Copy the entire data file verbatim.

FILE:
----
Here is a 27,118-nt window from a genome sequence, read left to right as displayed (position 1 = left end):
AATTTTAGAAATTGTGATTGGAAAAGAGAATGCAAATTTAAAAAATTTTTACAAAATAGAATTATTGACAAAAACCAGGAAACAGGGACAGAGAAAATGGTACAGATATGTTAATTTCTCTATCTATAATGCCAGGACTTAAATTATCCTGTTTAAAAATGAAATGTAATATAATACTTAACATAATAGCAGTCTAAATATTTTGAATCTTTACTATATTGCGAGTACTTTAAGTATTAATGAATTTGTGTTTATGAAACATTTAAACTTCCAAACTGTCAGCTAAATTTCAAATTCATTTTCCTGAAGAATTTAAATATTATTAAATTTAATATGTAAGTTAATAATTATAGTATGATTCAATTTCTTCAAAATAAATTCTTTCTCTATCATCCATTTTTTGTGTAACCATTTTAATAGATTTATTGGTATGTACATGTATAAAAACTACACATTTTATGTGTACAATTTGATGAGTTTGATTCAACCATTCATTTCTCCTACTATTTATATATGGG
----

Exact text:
Here is a 27,118-nt window from a genome sequence, read left to right as displayed (position 1 = left end):
AATTTTAGAAATTGTGATTGGAAAAGAGAATGCAAATTTAAAAAATTTTTACAAAATAGAATTATTGACAAAAACCAGGAAACAGGGACAGAGAAAATGGTACAGATATGTTAATTTCTCTATCTATAATGCCAGGACTTAAATTATCCTGTTTAAAAATGAAATGTAATATAATACTTAACATAATAGCAGTCTAAATATTTTGAATCTTTACTATATTGCGAGTACTTTAAGTATTAATGAATTTGTGTTTATGAAACATTTAAACTTCCAAACTGTCAGCTAAATTTCAAATTCATTTTCCTGAAGAATTTAAATATTATTAAATTTAATATGTAAGTTAATAATTATAGTATGATTCAATTTCTTCAAAATAAATTCTTTCTCTATCATCCATTTTTTGTGTAACCATTTTAATAGATTTATTGGTATGTACATGTATAAAAACTACACATTTTATGTGTACAATTTGATGAGTTTGATTCAACCATTCATTTCTCCTACTATTTATATATGGG